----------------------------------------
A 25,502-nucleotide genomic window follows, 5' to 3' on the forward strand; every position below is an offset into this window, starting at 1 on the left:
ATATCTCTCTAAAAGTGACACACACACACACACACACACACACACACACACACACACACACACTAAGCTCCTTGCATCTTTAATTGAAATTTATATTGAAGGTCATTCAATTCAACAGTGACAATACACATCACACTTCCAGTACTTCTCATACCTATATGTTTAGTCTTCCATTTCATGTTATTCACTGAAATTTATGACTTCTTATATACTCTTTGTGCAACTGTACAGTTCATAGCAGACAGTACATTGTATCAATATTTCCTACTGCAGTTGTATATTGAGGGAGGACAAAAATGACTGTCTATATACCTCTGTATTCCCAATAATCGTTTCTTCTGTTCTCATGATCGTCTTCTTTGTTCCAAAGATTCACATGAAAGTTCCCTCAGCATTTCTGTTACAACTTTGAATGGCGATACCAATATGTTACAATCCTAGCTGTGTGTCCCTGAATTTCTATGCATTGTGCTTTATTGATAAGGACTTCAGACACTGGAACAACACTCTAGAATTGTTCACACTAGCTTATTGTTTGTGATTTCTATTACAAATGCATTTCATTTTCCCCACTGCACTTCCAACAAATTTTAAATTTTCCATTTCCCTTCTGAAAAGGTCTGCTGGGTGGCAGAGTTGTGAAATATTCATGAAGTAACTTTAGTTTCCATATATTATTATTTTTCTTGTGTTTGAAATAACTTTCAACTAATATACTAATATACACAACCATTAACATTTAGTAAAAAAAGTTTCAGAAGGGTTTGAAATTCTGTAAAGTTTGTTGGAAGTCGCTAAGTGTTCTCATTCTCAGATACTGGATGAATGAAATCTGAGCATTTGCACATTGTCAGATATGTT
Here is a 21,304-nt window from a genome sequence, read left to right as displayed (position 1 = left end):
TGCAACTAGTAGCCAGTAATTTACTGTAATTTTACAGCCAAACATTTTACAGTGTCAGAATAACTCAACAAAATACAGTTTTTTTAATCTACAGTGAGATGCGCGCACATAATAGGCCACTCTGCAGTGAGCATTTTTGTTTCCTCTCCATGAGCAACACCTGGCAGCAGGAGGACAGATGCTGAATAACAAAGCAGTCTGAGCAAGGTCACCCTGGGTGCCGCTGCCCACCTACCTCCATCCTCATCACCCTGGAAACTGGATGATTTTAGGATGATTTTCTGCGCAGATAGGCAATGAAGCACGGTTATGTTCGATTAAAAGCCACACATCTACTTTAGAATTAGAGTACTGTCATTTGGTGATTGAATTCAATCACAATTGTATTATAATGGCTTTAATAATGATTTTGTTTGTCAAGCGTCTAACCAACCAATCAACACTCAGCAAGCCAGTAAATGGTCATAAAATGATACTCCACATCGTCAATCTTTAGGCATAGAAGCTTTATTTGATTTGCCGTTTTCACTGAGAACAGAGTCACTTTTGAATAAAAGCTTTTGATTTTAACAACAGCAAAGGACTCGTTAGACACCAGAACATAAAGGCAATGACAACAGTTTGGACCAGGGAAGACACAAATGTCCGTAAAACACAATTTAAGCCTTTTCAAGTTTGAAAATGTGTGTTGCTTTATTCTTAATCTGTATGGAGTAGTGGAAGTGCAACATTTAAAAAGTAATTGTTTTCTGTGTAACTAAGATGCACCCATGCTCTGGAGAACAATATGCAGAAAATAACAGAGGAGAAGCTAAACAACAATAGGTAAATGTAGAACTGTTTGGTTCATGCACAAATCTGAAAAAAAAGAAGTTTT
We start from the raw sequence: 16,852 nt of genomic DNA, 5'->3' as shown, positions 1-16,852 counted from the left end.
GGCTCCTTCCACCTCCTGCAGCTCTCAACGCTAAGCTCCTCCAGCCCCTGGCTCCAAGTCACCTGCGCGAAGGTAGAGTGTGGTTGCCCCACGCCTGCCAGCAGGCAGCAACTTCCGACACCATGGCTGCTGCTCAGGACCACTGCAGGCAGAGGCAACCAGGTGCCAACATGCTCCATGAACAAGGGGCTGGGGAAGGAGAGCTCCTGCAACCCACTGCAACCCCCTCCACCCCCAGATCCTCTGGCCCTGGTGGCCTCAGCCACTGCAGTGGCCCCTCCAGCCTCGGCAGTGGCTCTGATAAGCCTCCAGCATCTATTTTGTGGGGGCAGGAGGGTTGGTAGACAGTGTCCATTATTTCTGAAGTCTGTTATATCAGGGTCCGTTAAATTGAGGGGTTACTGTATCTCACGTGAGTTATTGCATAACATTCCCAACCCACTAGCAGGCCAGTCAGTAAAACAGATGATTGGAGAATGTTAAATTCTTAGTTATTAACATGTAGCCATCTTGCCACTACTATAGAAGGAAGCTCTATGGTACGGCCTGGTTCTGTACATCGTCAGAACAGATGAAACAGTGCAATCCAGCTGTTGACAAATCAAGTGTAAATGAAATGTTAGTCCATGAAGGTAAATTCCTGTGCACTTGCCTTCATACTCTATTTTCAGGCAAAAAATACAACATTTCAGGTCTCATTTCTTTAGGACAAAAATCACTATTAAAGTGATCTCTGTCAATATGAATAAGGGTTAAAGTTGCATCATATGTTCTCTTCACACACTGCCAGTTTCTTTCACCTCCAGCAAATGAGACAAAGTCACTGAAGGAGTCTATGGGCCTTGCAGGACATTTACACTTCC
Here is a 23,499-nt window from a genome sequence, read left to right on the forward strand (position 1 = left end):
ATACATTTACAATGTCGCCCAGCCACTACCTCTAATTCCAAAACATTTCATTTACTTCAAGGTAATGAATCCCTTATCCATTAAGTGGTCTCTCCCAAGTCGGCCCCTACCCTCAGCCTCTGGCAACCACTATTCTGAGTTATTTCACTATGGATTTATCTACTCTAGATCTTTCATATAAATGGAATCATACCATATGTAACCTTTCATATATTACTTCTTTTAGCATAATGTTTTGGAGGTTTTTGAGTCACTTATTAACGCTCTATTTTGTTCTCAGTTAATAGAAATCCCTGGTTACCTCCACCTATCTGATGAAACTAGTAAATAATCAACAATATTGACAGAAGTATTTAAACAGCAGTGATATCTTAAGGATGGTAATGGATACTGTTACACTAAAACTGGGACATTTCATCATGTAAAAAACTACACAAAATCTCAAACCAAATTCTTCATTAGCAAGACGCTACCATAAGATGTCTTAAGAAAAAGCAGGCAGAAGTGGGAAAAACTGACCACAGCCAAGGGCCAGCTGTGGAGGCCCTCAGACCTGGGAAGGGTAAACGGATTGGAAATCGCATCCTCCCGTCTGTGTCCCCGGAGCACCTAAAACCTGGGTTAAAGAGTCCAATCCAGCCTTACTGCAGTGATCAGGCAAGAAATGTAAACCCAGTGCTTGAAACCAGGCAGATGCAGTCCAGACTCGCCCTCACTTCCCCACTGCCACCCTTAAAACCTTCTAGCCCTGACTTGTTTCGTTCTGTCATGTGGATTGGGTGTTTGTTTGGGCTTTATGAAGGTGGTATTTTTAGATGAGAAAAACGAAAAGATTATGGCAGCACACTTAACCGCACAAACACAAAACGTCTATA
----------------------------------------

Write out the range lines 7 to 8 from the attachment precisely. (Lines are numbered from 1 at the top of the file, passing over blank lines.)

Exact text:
Here is a 23,499-nt window from a genome sequence, read left to right on the forward strand (position 1 = left end):
ATACATTTACAATGTCGCCCAGCCACTACCTCTAATTCCAAAACATTTCATTTACTTCAAGGTAATGAATCCCTTATCCATTAAGTGGTCTCTCCCAAGTCGGCCCCTACCCTCAGCCTCTGGCAACCACTATTCTGAGTTATTTCACTATGGATTTATCTACTCTAGATCTTTCATATAAATGGAATCATACCATATGTAACCTTTCATATATTACTTCTTTTAGCATAATGTTTTGGAGGTTTTTGAGTCACTTATTAACGCTCTATTTTGTTCTCAGTTAATAGAAATCCCTGGTTACCTCCACCTATCTGATGAAACTAGTAAATAATCAACAATATTGACAGAAGTATTTAAACAGCAGTGATATCTTAAGGATGGTAATGGATACTGTTACACTAAAACTGGGACATTTCATCATGTAAAAAACTACACAAAATCTCAAACCAAATTCTTCATTAGCAAGACGCTACCATAAGATGTCTTAAGAAAAAGCAGGCAGAAGTGGGAAAAACTGACCACAGCCAAGGGCCAGCTGTGGAGGCCCTCAGACCTGGGAAGGGTAAACGGATTGGAAATCGCATCCTCCCGTCTGTGTCCCCGGAGCACCTAAAACCTGGGTTAAAGAGTCCAATCCAGCCTTACTGCAGTGATCAGGCAAGAAATGTAAACCCAGTGCTTGAAACCAGGCAGATGCAGTCCAGACTCGCCCTCACTTCCCCACTGCCACCCTTAAAACCTTCTAGCCCTGACTTGTTTCGTTCTGTCATGTGGATTGGGTGTTTGTTTGGGCTTTATGAAGGTGGTATTTTTAGATGAGAAAAACGAAAAGATTATGGCAGCACACTTAACCGCACAAACACAAAACGTCTATA